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Is there room for WiMAX in the UK?

O2 will launch LTE services at the end of August 2013

The UK broadband market is crowded and highly competitive, but the WiMAX players remain undaunted.

The UK broadband market, at first glance, seems a hostile place for WiMAX. At the end of 2007, according to figures from Informa Telecoms & Media, the number of broadband subscriptions in the UK exceeded 15 million. Of that sum, DSL accounted for around three quarters of the market and cable the remainder. Only 25,000 broadband subscribers in the UK, at the end of 2007, were connected by either wireless, WiMAX or satellite technology.

The outlook for WiMAX in the UK, in terms of subscriber market share, is not promising either. Total broadband connections are projected by Informa Telecoms & Media to rise to nearly 22 million by the end of 2012, which translates into a household penetration of 76.5 percent. DSL is expected to capture the lion’s share of those broadband households (59 percent) followed by cable (17 percent).

Fibre and wireless technologies, on the other hand, are only expected to account for 0.2 percent each of all the UK broadband households by the end of 2012.

The market for 3G data cards is also heating up. Each of the mobile network operators?’3′, Vodafone, T-Mobile, Orange and O2?has launched HSDPA, which, the operators claim, allows average downlink speeds of between 1Mbps and 2Mbps.

At the end of 2007, 3G penetration in the UK had risen to 21 percent, with T-Mobile, Vodafone and O2 more than doubling their 3G subscriber bases compared to the end of 2006.

The sale of USB dongles, which are 3G and HSPA compatible, is also booming. Introduced into the UK in September 2007, the easy installation process and ever-decreasing unit prices from Chinese vendors Huawei and ZTE (as volumes ramp up) have combined to make the 3G USB dongle a runaway success story.

According to Ofcom, the UK telecom regulator, more than 55,000 HSPA compatible dongles were sold in January 2008 alone. (HSPA is an umbrella term covering high-speed downlink packet access, HSDPA, and high-speed uplink packet access, HSUPA.)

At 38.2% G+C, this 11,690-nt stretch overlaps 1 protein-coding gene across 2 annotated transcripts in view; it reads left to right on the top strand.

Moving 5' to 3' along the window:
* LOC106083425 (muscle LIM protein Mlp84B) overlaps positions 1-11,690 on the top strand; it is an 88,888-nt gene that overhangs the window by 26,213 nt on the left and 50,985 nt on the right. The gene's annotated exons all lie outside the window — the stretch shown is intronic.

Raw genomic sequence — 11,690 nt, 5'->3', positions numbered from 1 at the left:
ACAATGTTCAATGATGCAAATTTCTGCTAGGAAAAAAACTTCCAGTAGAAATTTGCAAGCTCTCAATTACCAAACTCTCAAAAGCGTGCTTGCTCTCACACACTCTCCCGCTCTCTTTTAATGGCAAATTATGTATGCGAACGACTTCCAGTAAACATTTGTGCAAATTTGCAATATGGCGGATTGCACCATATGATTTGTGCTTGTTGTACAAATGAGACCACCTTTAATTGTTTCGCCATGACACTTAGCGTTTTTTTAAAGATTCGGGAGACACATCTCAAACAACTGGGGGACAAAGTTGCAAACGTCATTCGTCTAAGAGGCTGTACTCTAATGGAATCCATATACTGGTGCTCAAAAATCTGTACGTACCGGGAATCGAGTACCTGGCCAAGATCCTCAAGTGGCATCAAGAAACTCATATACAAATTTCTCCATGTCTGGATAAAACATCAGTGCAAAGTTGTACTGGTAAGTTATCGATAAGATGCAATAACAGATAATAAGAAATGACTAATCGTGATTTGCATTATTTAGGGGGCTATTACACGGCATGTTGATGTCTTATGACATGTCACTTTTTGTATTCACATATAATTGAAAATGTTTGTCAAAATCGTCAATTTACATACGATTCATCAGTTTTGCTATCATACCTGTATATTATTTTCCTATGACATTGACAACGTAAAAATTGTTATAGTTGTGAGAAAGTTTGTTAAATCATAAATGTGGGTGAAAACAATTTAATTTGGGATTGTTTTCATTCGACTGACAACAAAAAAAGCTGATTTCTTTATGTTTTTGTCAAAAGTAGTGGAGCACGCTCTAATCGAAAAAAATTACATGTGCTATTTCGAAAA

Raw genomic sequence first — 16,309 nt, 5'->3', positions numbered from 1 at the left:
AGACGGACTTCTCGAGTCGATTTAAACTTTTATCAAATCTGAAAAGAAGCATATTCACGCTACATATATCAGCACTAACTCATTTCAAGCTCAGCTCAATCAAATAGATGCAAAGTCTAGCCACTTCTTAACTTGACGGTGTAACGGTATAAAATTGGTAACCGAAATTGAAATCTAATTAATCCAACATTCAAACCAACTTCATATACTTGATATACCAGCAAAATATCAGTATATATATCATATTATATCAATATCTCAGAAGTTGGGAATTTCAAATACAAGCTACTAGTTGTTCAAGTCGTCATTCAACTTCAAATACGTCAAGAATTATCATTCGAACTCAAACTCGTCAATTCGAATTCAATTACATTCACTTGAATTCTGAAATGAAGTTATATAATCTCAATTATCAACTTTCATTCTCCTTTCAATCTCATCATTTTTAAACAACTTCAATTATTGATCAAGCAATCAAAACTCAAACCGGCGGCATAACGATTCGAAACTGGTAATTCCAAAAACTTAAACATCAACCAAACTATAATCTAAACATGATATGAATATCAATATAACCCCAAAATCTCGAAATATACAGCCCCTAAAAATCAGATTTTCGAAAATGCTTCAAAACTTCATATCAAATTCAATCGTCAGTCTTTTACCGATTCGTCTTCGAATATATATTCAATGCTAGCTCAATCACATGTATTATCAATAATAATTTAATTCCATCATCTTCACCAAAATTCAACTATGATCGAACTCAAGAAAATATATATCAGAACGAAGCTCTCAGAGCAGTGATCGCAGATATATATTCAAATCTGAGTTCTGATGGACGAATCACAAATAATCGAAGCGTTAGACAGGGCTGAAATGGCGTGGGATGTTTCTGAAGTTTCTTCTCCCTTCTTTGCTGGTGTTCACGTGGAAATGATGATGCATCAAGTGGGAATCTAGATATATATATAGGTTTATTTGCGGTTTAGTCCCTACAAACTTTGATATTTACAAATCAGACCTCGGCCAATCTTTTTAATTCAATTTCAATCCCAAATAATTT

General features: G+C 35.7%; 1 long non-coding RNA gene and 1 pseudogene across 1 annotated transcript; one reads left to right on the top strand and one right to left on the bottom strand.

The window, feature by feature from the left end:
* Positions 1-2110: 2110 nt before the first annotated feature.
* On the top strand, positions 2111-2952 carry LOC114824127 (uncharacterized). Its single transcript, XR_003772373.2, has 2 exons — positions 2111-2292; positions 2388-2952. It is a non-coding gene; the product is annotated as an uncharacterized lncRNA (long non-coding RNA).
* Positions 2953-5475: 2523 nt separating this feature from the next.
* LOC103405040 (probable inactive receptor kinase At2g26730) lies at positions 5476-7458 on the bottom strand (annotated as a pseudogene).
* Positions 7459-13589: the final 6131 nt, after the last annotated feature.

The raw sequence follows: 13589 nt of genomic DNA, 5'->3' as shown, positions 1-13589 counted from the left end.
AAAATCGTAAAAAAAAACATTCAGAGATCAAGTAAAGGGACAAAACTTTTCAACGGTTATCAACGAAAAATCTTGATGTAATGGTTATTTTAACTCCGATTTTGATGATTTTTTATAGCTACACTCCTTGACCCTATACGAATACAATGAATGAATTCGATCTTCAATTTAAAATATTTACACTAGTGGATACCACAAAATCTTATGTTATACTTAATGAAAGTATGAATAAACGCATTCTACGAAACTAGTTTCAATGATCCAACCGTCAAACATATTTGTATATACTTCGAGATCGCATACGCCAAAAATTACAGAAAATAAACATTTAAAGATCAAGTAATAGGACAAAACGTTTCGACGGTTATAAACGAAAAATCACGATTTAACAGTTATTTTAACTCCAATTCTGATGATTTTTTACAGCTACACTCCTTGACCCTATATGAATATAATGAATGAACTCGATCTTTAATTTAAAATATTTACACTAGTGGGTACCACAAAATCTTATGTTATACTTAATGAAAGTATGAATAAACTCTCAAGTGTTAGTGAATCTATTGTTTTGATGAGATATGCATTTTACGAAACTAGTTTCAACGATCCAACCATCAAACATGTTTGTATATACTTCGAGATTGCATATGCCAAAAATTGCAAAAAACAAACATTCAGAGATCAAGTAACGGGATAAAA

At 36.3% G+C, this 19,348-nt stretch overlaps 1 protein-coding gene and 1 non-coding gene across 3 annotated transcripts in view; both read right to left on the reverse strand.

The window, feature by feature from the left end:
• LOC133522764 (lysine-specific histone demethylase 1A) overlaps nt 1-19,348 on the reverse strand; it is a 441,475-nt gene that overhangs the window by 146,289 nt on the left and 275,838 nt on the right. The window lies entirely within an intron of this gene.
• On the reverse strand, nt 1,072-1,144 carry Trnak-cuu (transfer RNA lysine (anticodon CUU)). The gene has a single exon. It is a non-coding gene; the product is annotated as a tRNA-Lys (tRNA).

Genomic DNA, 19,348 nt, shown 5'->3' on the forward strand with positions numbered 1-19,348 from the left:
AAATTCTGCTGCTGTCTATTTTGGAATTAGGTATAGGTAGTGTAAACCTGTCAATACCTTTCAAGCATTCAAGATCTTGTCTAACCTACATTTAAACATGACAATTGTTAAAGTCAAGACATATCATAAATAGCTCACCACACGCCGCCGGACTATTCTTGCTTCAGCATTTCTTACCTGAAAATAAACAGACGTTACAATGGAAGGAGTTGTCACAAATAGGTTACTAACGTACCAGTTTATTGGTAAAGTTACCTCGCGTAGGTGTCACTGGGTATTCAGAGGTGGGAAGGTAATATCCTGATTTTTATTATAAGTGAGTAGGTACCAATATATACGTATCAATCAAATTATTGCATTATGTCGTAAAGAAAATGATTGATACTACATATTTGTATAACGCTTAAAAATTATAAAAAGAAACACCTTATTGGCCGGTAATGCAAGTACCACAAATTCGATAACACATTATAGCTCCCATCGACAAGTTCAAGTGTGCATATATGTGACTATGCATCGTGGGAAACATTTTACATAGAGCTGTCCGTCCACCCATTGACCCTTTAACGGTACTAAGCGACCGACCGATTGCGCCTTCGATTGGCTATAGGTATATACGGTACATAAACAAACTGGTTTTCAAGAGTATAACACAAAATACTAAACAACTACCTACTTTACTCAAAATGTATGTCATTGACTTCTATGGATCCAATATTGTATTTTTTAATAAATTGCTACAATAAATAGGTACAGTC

Although the flat-rate mobile data packages offered by the UK’s mobile operators have been high (typically ranging between £20 and £25 ($40 to $50), competition should bring these tariffs down. In May 2008, Vodafone UK announced it would be integrating Web access with all of its standard post-pay tariffs. It means that contract customers will no longer need to buy an additional Internet bundle from Vodafone for £7.50 ($15) per month.

“In the UK and other Western markets where DSL and HSPSA is widely deployed, we feel that WiMAX is a niche market,” says Julien Grivolas, a principal analyst at Ovum.

But niche does not necessarily mean unprofitable, as Grivolas readily acknowledges. The two main WiMAX players in the UK? Urban WiMAX and Freedom4?are each basing their business plans on achieving penetration rates of only around 5 percent in their respective addressable business markets.

UK Broadband, which is trialling mobile WiMAX in the 3.GHz band, goes further and says that WiMAX could indeed be a mass market proposition, even if there is lot of DSL, cable and 3G to compete against. “WiMAX has a role to play in delivering high-capacity mobile and nomadic broadband,” says a company spokesperson. “Analysis shows that HSPA cannot meet the capacity required to serve the mass market. WiMAX does have the capacity and has a timing advantage over the so-called evolution of HSPA networks to LTE. LTE is still some way to becoming a reality and will require significant capex for spectrum acquisition and network equipment.”

Finding a profitable niche
The broadband landscape in the UK has not been off-putting for Intel. In February 2008, the US chipmaker giant (through Intel Capital) made a ‘significant investment’ in Freedom4 to take its equity stake in the company to 48 percent (the remainder is held by Freedom4 Communications, formerly known as Pipex, a UK ISP).

There is no intention on Intel’s part, however, of going into a head-to-head battle with DSL. “I don’t think anybody would, should or even could compete on the basis of being a DSL substitute,” says Ash Patel, managing director of Intel Capital (EMEA). “I don’t think that’s what WiMAX is about. It’s a mis-positioning of the WiMAX value proposition to talk about DSL as being threatened.”

Freedom4’s WiMAX positioning to date is one of wholesaler, offering ‘affordable’ symmetrical data products for the SME market.

Using 802.16d kit from Airspan, which operates across Freedom4’s 84MHz slice of spectrum in the 3-6GHz-3-8GHz frequency band, the Intel-backed operator started commercial WiMAX in Manchester and two towns (Milton Keynes and Warwick) in early 2008.

“We don’t need a high subscriber take-up to make the business work,” says Brendan O’Rourke, COO at Freedom4. “Typically, at the retail level, we need 85 end-users to one base station to start breaking even at an operational level.”  In Manchester, Freedom4 has 6 base stations in operation, which it will increase to 9 by this summer.

Freedom4 offers what O’Rourke says is “high quality symmetrical broadband” (1Mbps, 2Mbps, 4Mbps) for small businesses (5-50 employees). The company has yet to fully work out its product pricing model but O’Rourke feels there is plenty of scope to undercut current symmetrical DSL (SDSL) prices?around £200 per month for a 2Mbps product?and still make attractive margins due to the “low-cost structure of WiMAX technology”.